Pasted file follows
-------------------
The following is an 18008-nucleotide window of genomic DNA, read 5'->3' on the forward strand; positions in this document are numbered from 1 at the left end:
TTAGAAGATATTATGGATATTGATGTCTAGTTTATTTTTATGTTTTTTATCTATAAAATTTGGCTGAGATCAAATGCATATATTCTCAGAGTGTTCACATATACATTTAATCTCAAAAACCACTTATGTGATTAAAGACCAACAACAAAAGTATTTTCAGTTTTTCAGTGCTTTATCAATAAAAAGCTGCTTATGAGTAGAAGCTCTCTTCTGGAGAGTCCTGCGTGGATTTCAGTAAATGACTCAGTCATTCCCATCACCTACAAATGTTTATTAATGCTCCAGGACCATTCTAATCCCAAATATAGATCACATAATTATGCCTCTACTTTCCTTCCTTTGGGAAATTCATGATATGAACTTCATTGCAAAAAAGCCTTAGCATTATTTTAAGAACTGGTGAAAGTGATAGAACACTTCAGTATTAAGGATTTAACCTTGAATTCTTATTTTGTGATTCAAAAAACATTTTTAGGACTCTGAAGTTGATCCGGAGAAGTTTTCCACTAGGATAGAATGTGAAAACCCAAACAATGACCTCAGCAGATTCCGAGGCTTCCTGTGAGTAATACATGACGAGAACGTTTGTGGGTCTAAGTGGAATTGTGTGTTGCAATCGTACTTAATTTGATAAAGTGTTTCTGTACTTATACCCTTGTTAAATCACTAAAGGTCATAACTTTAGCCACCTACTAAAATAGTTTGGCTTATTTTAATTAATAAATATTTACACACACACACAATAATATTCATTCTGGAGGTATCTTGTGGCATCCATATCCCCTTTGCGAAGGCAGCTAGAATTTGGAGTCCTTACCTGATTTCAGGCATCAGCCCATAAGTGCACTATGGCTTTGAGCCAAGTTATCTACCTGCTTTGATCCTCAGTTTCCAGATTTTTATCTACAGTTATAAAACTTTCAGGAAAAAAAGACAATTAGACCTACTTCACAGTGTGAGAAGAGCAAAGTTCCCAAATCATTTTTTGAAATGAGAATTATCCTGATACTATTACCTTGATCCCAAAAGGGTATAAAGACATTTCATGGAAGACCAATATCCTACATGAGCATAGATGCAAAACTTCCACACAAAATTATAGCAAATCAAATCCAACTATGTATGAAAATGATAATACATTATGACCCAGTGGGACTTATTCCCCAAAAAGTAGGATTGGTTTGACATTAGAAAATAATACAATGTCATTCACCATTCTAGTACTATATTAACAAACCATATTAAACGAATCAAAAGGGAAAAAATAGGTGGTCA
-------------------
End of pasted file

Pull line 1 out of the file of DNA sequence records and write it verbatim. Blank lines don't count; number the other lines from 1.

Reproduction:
The following is an 18008-nucleotide window of genomic DNA, read 5'->3' on the forward strand; positions in this document are numbered from 1 at the left end: